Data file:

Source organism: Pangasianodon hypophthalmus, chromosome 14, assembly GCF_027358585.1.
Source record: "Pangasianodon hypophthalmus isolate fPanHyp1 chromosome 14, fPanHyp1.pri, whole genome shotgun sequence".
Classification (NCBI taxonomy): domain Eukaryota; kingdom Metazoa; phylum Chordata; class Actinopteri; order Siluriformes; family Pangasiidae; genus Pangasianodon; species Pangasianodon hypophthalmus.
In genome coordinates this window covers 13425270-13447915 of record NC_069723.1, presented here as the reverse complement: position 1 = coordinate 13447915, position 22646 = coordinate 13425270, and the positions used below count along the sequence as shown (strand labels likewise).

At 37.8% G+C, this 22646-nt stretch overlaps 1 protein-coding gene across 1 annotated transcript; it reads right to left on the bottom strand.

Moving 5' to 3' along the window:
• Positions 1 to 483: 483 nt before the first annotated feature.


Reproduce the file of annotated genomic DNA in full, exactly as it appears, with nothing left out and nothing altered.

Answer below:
Source organism: Pangasianodon hypophthalmus, chromosome 14, assembly GCF_027358585.1.
Source record: "Pangasianodon hypophthalmus isolate fPanHyp1 chromosome 14, fPanHyp1.pri, whole genome shotgun sequence".
Classification (NCBI taxonomy): domain Eukaryota; kingdom Metazoa; phylum Chordata; class Actinopteri; order Siluriformes; family Pangasiidae; genus Pangasianodon; species Pangasianodon hypophthalmus.
In genome coordinates this window covers 13425270-13447915 of record NC_069723.1, presented here as the reverse complement: position 1 = coordinate 13447915, position 22646 = coordinate 13425270, and the positions used below count along the sequence as shown (strand labels likewise).

At 37.8% G+C, this 22646-nt stretch overlaps 1 protein-coding gene across 1 annotated transcript; it reads right to left on the bottom strand.

Moving 5' to 3' along the window:
• Positions 1 to 483: 483 nt before the first annotated feature.